C1/C2 Legal English 60
(+18 min video!!!)

Can you trust your brain? Can our brains come up with memories of things that haven’t really happened? You will find answers to these questions as well as their serious consequences in the TED Talk by Scott Fraser titled “Why eyewitnesses get it wrong“. This lesson looks into the world of crime and justice, how legal system works in the USA and why some witnesses lie even if they don’t realize it! Moreover, your students will learn some Legal English vocabulary and practise using it.

This lesson is based on a long (over 18 mins) TED Talk. We recommend asking your students to watch it before the lesson!


The lesson kicks off with a short warm-up discussion to introduce students to the concept of eyewitness testimony. You can do it in pairs, 3-4 people groups or one-on-one depending on your setup. Some of the questions require a bit of legal background but your students should manage even if they have little to do with the law.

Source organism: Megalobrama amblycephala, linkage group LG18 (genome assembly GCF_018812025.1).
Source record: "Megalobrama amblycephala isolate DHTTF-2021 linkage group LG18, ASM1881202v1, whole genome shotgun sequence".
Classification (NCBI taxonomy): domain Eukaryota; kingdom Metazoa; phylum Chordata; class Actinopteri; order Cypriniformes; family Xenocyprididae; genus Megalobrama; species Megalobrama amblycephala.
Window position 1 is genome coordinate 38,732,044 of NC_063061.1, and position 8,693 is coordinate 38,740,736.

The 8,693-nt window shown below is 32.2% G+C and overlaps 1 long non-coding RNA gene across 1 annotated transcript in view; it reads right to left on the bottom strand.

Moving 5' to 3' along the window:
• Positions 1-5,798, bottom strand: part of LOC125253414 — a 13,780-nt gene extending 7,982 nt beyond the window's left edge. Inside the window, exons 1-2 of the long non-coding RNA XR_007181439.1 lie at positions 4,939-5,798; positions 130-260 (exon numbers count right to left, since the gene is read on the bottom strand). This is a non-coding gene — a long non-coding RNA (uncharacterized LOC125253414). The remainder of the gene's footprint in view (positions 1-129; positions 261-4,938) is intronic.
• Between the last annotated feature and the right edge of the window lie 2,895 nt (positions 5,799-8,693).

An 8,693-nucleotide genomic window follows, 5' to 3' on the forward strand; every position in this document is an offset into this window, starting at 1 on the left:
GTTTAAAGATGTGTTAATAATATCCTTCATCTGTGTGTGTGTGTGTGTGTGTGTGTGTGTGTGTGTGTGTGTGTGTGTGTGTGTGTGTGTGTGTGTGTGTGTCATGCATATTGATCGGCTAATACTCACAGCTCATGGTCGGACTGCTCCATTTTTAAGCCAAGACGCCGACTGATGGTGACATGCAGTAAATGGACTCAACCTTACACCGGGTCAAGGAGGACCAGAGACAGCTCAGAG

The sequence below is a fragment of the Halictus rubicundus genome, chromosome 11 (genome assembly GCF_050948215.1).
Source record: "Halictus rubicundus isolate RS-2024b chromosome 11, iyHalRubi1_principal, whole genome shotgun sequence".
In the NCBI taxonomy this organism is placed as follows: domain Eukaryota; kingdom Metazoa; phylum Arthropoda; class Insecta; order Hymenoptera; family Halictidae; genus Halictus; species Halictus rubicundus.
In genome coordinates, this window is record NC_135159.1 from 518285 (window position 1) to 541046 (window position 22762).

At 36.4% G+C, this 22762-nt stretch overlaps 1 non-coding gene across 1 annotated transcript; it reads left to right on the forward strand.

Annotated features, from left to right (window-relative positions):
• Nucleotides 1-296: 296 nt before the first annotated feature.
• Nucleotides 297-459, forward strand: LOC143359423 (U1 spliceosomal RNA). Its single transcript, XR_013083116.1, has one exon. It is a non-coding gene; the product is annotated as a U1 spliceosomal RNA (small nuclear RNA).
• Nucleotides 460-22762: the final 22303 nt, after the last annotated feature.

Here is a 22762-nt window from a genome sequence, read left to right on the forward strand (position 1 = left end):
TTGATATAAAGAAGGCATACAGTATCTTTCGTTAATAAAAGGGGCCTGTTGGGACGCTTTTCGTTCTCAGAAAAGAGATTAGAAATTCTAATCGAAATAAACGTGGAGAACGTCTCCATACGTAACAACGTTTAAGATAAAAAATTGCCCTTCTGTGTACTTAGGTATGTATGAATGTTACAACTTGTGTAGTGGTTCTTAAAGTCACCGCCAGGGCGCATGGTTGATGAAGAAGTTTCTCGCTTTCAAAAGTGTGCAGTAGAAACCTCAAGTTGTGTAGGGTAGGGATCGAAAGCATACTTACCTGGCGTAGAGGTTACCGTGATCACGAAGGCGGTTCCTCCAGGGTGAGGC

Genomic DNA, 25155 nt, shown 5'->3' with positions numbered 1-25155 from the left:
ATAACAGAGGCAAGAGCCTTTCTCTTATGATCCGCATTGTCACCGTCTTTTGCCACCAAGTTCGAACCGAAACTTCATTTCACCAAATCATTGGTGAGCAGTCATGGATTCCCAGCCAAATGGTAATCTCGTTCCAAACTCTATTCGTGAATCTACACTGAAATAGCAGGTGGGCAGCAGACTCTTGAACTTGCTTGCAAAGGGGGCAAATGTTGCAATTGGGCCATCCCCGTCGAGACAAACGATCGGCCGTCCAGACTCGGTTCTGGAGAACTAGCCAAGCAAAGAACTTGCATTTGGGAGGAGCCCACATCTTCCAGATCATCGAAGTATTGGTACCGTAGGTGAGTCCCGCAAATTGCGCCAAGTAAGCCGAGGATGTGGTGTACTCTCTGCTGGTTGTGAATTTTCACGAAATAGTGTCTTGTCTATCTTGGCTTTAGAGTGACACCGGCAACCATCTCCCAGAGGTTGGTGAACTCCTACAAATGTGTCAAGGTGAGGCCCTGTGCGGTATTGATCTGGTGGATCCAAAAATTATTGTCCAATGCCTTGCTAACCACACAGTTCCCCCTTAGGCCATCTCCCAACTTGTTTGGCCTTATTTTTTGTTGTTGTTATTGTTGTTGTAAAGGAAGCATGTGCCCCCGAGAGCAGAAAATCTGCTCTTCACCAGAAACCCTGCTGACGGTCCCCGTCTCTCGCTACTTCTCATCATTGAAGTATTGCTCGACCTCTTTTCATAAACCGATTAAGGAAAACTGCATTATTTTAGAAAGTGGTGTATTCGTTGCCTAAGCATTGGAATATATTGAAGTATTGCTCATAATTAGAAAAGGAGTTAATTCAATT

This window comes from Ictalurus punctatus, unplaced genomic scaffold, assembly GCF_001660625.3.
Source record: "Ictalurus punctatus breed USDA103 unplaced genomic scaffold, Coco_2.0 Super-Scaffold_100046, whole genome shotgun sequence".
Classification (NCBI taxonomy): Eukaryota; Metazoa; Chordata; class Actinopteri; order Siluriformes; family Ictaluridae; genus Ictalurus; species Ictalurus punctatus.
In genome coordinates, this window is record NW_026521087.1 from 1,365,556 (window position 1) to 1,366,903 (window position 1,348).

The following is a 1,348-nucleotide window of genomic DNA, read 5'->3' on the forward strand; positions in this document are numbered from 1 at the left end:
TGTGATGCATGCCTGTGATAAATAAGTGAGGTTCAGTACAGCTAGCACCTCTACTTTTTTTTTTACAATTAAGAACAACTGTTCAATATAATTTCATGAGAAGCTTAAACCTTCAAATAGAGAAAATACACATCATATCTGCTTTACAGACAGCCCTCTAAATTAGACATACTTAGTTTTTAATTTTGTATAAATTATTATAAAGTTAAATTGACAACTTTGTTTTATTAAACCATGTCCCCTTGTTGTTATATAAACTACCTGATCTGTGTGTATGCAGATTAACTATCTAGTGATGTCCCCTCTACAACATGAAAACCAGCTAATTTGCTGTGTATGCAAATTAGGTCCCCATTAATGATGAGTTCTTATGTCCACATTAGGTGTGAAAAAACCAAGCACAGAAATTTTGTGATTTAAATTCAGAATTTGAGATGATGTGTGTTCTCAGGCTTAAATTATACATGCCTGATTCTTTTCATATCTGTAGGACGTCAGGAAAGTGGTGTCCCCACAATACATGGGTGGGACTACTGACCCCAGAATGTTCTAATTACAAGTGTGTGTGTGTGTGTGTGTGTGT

Inside, you will find two different vocabulary activities focused on some advanced legal vocabulary. There is a classic word-odd-out activity where you can find the toughest words from the TED Talk plus a word-building activity connected with crime & justice vocabulary. There are also a few discussion points and exercises to orally practice new words. 


If you hadn’t asked your students to watch the video at home, watch it together after doing the Vocabulary section. This way they already know some of the most difficult vocabulary from the TED Talk and it should make it easier to comprehend the speech. Once again as the video is very long we recommend asking the students watch it at home not to use up too much of the lesson time. Whichever way to choose, divide the class into 3-4 person groups and ask them to consider the question in exercise 6. All of them are tied to what Scott Fraser said in the TED Talk so doing this lesson plan without the video might not be a good idea.

Let me know how you and your students liked this lesson! Is there anything there you would change? Was this lesson too difficult for your students? Would like more materials with Legal English vocabulary? Just leave a comment and we’ll get back to you.

Word formation / odd-word-out task
Listening for gist
Law-related talking points




See our other advanced ESL lesson plans here.

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